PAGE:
A critical aspect of our study is that we were able to impact physiological responses, but not the conscious experience of pain. Nonetheless, this is consistent with other findings employing different bodily illusions. For example, studies using the rubber hand illusion (RHI) have found that pain ratings for noxious stimuli delivered to the physical hand did not change during illusion, but pain threshold increased. This indicates that the RHI affects the indirect evaluation, but not the direct self-rating of pain. It seems that, although the rating of pain experience did not change significantly in the domain of bodily illusions, the vision of the body and its size can impact pain processing at implicit level, increasing the pain threshold and reducing the responses of the autonomous nervous system. It remains unclear whether changes in self-rating of pain could be achieved with more realistic virtual scenarios, integration of the filmed own body, or adopting paradigms inducing stronger embodiment.
This study may inform the development of future pain treatments in different clinical conditions, in particular considering populations that might benefit from a modification of body representation, such as patients with chronic pain syndromes and phantom limb pain. However, it is important to note that further research is necessary to determine whether protocols can be developed that are also able to reduce self-reported pain levels. For example, the effects of virtual reality may potentially surpass those of mirror box therapy, where a parasagittal mirror is used to show the reflection of the healthy arm in place of the view of the affected one. Indeed, the use of virtual reality would extend this approach by offering fine tuning of the features of the virtual feedback, so that the treatment could be tailored to the personal requirements of the patient.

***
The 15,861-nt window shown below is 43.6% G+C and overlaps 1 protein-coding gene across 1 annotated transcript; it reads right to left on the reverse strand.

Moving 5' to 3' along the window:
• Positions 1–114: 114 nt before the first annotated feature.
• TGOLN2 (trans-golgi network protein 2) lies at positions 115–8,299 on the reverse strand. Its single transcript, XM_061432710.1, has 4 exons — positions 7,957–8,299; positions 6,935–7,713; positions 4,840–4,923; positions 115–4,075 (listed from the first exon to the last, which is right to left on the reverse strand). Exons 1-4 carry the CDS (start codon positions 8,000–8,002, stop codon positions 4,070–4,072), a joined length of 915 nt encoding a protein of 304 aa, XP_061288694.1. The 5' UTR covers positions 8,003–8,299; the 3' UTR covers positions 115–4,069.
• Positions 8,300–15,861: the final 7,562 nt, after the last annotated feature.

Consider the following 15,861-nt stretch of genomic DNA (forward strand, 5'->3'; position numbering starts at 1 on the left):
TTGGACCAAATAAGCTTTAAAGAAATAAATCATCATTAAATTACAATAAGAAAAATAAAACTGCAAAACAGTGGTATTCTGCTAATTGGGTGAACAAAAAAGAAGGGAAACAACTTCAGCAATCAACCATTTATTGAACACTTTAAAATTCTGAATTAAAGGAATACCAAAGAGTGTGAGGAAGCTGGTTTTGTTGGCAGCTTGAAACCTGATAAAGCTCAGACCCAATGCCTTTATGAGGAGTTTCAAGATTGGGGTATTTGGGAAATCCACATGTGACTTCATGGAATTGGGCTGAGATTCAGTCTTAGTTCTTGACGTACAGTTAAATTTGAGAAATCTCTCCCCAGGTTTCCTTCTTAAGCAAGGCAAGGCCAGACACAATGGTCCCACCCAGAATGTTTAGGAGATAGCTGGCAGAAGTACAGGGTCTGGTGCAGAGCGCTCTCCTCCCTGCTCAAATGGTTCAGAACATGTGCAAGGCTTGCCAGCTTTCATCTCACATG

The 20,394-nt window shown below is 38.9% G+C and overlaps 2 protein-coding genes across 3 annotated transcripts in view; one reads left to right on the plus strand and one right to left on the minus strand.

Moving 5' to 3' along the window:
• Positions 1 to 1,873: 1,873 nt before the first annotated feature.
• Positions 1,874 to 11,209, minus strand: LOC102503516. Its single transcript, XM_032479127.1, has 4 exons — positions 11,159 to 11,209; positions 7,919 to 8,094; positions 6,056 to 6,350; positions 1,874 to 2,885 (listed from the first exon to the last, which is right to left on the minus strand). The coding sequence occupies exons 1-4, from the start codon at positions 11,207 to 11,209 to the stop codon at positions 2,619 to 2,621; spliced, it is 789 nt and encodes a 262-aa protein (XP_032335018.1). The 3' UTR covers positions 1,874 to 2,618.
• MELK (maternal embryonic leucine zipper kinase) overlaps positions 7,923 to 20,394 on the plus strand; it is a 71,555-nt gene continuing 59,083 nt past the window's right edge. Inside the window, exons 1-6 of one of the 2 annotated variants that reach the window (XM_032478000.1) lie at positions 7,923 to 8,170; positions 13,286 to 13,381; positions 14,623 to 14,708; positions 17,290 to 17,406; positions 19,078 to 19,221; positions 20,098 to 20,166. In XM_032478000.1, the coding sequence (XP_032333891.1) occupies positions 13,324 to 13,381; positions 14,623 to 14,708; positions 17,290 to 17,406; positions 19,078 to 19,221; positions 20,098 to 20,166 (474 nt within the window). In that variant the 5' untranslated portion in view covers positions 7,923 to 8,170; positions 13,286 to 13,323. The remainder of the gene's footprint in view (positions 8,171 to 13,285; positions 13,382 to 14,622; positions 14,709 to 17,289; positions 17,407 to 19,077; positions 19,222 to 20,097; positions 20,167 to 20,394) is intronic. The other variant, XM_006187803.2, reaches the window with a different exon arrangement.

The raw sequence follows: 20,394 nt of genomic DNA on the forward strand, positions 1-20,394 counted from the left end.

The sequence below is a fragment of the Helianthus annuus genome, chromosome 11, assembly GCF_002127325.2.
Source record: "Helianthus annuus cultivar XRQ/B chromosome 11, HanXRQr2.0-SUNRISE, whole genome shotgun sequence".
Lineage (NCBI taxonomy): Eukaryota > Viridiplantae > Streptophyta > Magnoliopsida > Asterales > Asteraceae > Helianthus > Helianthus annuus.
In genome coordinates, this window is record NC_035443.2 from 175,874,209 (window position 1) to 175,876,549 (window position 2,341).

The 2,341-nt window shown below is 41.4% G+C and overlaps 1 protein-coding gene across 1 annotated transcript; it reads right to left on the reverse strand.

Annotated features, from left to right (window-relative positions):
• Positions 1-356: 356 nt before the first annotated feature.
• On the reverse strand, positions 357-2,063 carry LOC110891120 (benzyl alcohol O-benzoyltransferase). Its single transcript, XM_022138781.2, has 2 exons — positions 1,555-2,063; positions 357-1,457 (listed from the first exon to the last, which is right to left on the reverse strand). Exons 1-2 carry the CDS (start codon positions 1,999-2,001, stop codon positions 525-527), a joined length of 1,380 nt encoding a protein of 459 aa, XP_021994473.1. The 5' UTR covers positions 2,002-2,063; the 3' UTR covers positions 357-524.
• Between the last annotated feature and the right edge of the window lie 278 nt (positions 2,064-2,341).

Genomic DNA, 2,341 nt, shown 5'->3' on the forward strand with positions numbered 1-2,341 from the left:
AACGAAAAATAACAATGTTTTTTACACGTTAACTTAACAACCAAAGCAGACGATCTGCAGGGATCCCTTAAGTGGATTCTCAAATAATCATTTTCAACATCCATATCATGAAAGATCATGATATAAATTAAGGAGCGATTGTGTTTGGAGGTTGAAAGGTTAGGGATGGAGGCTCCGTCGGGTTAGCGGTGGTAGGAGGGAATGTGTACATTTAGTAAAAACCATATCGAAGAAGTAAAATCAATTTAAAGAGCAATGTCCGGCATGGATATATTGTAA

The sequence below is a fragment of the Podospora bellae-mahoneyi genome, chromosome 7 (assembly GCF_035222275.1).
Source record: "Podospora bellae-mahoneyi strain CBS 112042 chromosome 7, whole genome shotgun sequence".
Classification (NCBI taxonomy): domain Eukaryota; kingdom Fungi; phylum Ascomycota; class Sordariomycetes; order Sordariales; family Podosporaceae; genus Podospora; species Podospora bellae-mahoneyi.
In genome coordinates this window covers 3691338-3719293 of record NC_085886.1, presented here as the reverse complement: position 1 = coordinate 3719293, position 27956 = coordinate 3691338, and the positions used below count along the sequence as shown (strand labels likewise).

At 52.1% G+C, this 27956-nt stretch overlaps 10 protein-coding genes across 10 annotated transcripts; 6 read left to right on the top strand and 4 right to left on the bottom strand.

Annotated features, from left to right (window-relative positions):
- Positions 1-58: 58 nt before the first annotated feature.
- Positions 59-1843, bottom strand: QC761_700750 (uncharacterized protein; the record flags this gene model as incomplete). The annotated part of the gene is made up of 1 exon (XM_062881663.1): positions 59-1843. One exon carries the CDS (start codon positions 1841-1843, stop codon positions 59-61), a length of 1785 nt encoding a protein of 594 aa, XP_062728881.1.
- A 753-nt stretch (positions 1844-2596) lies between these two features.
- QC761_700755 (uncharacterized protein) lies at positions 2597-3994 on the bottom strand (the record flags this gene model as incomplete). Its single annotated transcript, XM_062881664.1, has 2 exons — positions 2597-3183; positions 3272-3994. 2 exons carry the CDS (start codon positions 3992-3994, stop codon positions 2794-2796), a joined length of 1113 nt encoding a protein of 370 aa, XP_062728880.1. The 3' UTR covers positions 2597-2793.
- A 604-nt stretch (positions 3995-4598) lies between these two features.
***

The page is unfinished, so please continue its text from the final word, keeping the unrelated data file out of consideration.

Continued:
About Daniele Romano
Daniele Romano is a Post-Doctoral fellow at psychology department of the University of Milan-Bicocca. He took his PhD in experimental psychology, linguistics and cognitive neuroscience in January 2014, and he is actually part of the Body-B Lab directed by prof. Angelo Maravita.
He completed his bachelor studies in Psychology, that followed by a master degree in Neuropsychology. He undertook his PhD studying the interactions between the sense of ownership and the processing of painful stimuli at University of Milan-Bicocca, spending part of this period at the LNCO directed by prof. Olaf Blanke at the EPFL of Lausanne (Switzerland).
His current research interests include the study of pain processing in patients with deranged body representation (Somatoparaphrenia, Xenomelia, Alien Hand, Anosognosia), and in healthy people following body representation manipulations. He is also interested in the mechanisms underlying the Mirror Box Therapy and the plasticity of peripersonal space.
Romano, D., Llobera, J., & Blanke, O. (2015). Size and viewpoint of an embodied virtual body impact the processing of painful stimuli. The Journal of Pain, 17( 3), 350–358.
Longo, M. R., Betti, V., Aglioti, S. M., & Haggard, P. (2009). Visually induced analgesia: seeing the body reduces pain. The Journal of Neuroscience, 29(39), 12125-12130.
Romano, D., & Maravita, A. (2014). The visual size of one׳ s own hand modulates pain anticipation and perception. Neuropsychologia, 57, 93-100.
Romano, D., Pfeiffer, C., Maravita, A., & Blanke, O. (2014). Illusory self-identification with an avatar reduces arousal responses to painful stimuli. Behavioural brain research, 261, 275-281.
Editors: Lorimer Moseley and Neil O’Connell; Associate Editor: Tory Madden